Japanese technology, investment to speed up growth in Ethiopia

Japanese technology, investment to speed up growth in Ethiopia

Cham Ugala Uriat, Ethiopia’s new Ambassador to Japan, who officially assumed his position in April, wants to attract Japanese companies and introduce Japanese technology and investment projects into Ethiopia as it would not only speed up its growth but could also serve as a gateway to Africa

The ambassador believes that Japanese technology will speed up Ethiopia’s growth, and with investment projects in sectors such as the textile industry, will helpethiopia-map Ethiopia become the region’s textile hub by 2025.

Drawing on Japan’s experience, and with its assistance, many Ethiopian firms has introduced kaizen (improvement) philosophy, which has helped reduce production costs and “makes workers more disciplined.

He acknowledged the high technological achievements of Japanese firms, and noted that mid-size companies that entered markets in Asia and the Middle East years ago would also be a good fit for Ethiopia’s economic environment. He sees the strengthening of bilateral ties as an opportunity for both nations, in sectors including agricultural processing and pharmaceuticals.

But the ambassador, who before his latest appointment supervised diplomatic missions abroad while at the Foreign Affairs Ministry from 2011 until January of this year, believes his biggest challenge will be to convince Japanese firms to invest in his country.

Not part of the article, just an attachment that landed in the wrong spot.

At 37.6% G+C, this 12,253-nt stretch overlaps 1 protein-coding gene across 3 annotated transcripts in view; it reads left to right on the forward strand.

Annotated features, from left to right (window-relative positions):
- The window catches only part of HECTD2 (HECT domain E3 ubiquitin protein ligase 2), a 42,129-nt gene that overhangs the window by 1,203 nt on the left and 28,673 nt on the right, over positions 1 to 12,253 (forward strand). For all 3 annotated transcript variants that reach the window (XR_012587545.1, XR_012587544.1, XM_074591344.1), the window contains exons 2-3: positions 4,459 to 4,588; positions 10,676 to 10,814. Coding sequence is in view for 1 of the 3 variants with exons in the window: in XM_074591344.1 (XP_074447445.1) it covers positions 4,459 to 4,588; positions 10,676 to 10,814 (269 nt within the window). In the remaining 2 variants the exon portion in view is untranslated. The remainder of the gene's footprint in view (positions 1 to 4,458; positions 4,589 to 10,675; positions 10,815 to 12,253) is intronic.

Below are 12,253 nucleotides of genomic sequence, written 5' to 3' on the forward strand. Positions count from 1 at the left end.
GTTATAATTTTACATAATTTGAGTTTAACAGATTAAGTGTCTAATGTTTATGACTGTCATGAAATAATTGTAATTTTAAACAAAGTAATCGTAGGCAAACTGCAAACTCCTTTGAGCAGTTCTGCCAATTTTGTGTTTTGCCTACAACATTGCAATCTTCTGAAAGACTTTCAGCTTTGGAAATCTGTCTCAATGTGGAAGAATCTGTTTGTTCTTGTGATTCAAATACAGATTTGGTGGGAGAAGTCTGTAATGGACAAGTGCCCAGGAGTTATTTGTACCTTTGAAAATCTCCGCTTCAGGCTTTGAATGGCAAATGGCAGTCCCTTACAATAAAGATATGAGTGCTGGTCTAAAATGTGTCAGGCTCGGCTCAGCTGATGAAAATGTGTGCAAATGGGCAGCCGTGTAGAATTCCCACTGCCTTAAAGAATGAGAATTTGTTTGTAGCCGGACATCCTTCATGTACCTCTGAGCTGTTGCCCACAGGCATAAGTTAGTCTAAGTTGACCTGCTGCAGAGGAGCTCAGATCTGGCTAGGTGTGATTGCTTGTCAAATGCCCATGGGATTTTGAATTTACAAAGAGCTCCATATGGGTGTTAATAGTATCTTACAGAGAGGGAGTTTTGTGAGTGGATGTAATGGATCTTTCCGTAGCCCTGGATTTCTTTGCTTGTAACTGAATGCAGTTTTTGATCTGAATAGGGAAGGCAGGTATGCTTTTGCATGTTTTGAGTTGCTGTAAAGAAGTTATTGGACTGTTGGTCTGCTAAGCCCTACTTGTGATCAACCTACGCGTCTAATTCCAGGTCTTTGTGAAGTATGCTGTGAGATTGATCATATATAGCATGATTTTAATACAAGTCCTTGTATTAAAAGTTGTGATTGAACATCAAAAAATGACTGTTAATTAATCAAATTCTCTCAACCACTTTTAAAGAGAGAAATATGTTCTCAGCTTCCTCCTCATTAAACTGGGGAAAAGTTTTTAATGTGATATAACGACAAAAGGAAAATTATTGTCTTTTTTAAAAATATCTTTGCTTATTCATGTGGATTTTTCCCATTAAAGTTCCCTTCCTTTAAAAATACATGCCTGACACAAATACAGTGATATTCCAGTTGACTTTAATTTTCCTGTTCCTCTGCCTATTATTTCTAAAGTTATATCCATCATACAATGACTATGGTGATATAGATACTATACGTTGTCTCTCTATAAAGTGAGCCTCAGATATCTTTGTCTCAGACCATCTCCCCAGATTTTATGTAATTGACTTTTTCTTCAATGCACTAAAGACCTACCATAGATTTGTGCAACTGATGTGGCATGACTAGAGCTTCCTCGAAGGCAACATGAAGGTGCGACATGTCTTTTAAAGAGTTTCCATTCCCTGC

The ambassador explained that over the past 13 years Ethiopia has seen 11.5 percent GDP growth and is one of the fastest-growing economies in Africa and around the world. The ambassador hopes the opening of the government-led Japan External Trade Organization office in the capital, Addis Ababa, will bolster bilateral trade relations. The ambassador added that bilateral dialogue has already resulted in some projects aimed to introduce Japan’s technology to the country.

 The sixth Tokyo-led Africa development summit, held since 1993 and to be hosted by Nairobi in late August 2016, will provide hope for continued support from Japan.


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